182     additional bytes when handling them.
183 nigel 75 .
184 ph10 456 .
185 nigel 75 .SH "AVOIDING EXCESSIVE STACK USAGE"
186 nigel 73 .rs
187     .sp
188 nigel 77 When matching with the \fBpcre_exec()\fP function, PCRE implements backtracking
189     by making recursive calls to an internal function called \fBmatch()\fP. In
190     environments where the size of the stack is limited, this can severely limit
191     PCRE's operation. (The Unix environment does not usually suffer from this
192 nigel 91 problem, but it may sometimes be necessary to increase the maximum stack size.
193     There is a discussion in the
194     .\" HREF
195     \fBpcrestack\fP
196     .\"
197     documentation.) An alternative approach to recursion that uses memory from the
198     heap to remember data, instead of using recursive function calls, has been
199     implemented to work round the problem of limited stack size. If you want to
200     build a version of PCRE that works this way, add
201 nigel 75 .sp
202 nigel 73 --disable-stack-for-recursion
203 nigel 75 .sp
204     to the \fBconfigure\fP command. With this configuration, PCRE will use the
205     \fBpcre_stack_malloc\fP and \fBpcre_stack_free\fP variables to call memory
206 ph10 174 management functions. By default these point to \fBmalloc()\fP and
207     \fBfree()\fP, but you can replace the pointers so that your own functions are
208 ph10 456 used instead.
209 ph10 174 .P
210     Separate functions are provided rather than using \fBpcre_malloc\fP and
211     \fBpcre_free\fP because the usage is very predictable: the block sizes
212     requested are always the same, and the blocks are always freed in reverse
213     order. A calling program might be able to implement optimized functions that
214     perform better than \fBmalloc()\fP and \fBfree()\fP. PCRE runs noticeably more
215     slowly when built in this way. This option affects only the \fBpcre_exec()\fP
216 ph10 456 function; it is not relevant for \fBpcre_dfa_exec()\fP.
217 nigel 75 .
218 ph10 456 .
219 nigel 91 .SH "LIMITING PCRE RESOURCE USAGE"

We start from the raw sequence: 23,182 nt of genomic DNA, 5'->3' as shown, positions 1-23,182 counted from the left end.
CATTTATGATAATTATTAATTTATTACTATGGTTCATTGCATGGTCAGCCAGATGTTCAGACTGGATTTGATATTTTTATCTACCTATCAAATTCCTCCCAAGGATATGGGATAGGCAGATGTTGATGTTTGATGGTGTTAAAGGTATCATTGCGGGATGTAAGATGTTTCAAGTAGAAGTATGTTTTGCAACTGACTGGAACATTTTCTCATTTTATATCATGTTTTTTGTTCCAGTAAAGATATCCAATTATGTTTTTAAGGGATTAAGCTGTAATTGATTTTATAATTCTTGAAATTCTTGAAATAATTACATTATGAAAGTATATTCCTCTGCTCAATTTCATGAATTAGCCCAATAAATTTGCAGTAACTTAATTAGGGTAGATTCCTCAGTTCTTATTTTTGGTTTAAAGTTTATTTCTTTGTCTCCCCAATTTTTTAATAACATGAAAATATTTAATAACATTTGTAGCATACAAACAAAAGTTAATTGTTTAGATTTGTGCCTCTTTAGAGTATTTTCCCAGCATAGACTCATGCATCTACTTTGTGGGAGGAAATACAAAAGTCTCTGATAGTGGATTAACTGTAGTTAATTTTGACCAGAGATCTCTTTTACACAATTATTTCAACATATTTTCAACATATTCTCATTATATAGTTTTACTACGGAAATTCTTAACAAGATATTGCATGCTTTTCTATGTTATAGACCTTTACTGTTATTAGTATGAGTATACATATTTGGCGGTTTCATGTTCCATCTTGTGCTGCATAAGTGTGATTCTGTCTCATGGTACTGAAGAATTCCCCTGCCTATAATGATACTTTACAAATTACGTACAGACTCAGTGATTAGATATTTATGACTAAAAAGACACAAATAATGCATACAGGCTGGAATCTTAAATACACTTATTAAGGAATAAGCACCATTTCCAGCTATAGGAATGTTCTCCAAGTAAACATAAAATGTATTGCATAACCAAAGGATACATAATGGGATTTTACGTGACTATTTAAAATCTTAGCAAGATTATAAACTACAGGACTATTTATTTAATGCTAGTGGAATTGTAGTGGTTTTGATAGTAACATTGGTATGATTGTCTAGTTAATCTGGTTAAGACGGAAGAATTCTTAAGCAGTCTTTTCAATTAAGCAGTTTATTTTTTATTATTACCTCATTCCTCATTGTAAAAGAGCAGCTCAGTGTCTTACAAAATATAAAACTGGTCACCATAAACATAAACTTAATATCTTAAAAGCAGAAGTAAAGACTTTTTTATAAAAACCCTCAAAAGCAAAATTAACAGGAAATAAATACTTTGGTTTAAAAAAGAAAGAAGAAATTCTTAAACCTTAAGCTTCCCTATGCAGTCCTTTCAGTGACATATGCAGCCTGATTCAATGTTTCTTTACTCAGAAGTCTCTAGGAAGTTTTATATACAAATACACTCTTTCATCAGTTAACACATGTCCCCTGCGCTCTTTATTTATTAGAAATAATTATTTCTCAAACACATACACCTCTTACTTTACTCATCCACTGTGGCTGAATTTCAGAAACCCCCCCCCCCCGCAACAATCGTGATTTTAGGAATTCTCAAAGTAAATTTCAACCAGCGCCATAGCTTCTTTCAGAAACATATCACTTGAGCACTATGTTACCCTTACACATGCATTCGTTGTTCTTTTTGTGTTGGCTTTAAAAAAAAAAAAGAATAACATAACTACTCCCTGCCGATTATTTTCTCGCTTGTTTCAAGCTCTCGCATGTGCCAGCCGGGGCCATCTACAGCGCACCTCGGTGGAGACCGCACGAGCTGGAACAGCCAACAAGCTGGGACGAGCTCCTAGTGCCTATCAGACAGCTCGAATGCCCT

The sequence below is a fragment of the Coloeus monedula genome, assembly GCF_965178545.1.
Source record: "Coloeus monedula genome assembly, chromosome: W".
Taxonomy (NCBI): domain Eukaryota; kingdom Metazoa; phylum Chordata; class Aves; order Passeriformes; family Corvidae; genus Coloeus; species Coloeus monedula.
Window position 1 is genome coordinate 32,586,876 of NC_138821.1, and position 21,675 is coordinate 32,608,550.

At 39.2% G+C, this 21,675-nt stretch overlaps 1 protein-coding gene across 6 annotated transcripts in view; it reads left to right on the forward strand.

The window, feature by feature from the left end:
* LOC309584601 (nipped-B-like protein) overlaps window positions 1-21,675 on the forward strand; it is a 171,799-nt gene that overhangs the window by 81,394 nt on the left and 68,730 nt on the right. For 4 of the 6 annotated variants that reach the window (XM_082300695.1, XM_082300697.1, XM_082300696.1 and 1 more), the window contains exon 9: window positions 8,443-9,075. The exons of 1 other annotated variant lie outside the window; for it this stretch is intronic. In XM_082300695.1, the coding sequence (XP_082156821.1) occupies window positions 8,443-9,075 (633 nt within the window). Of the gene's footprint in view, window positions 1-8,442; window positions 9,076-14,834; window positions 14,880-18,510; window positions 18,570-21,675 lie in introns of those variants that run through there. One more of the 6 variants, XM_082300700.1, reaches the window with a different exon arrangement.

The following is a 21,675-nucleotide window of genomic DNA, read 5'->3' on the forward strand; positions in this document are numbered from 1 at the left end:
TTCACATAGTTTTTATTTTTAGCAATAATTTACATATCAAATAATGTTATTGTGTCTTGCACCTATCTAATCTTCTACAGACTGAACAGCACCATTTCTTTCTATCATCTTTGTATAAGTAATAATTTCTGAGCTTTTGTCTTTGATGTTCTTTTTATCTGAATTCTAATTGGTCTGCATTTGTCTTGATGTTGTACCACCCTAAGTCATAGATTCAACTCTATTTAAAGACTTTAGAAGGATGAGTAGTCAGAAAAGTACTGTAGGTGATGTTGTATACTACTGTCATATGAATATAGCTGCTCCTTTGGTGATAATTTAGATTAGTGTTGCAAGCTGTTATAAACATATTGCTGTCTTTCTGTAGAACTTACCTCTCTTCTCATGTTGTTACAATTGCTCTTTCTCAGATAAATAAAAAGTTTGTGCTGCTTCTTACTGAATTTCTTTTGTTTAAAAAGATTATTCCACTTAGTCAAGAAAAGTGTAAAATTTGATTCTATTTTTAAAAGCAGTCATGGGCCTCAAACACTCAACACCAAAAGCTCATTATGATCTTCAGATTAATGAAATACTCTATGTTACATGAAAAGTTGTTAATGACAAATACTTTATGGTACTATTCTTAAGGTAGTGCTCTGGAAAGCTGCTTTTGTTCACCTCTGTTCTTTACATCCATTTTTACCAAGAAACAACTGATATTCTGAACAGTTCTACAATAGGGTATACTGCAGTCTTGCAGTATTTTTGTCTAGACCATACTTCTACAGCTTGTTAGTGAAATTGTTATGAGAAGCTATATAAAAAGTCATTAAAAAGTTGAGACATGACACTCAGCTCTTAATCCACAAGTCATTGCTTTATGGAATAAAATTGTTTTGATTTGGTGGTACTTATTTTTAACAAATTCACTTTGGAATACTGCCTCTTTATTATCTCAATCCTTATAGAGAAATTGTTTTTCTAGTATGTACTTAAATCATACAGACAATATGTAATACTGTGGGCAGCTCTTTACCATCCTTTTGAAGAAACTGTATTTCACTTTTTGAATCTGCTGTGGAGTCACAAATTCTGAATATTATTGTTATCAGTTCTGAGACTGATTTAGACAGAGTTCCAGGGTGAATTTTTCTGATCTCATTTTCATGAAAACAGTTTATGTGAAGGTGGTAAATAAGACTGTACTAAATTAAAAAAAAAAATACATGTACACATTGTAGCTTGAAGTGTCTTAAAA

220     .rs
221     .sp
222     Internally, PCRE has a function called \fBmatch()\fP, which it calls repeatedly
223     (sometimes recursively) when matching a pattern with the \fBpcre_exec()\fP
224     function. By controlling the maximum number of times this function may be
225     called during a single matching operation, a limit can be placed on the
226     resources used by a single call to \fBpcre_exec()\fP. The limit can be changed
227     at run time, as described in the
228     .\" HREF
229     \fBpcreapi\fP
230     .\"
231     documentation. The default is 10 million, but this can be changed by adding a
232     setting such as
233     .sp
234     --with-match-limit=500000
235     .sp
236     to the \fBconfigure\fP command. This setting has no effect on the
237     \fBpcre_dfa_exec()\fP matching function.
238     .P
239     In some environments it is desirable to limit the depth of recursive calls of
240     \fBmatch()\fP more strictly than the total number of calls, in order to
241     restrict the maximum amount of stack (or heap, if --disable-stack-for-recursion
242     is specified) that is used. A second limit controls this; it defaults to the
243     value that is set for --with-match-limit, which imposes no additional
244     constraints. However, you can set a lower limit by adding, for example,
245     .sp
246     --with-match-limit-recursion=10000
247     .sp
248     to the \fBconfigure\fP command. This value can also be overridden at run time.
249     .
250 ph10 456 .
251 ph10 128 .SH "CREATING CHARACTER TABLES AT BUILD TIME"
252     .rs
253     .sp
254     PCRE uses fixed tables for processing characters whose code values are less
255     than 256. By default, PCRE is built with a set of tables that are distributed
256     in the file \fIpcre_chartables.c.dist\fP. These tables are for ASCII codes
257     only. If you add
258     .sp
259     --enable-rebuild-chartables
260     .sp
261     to the \fBconfigure\fP command, the distributed tables are no longer used.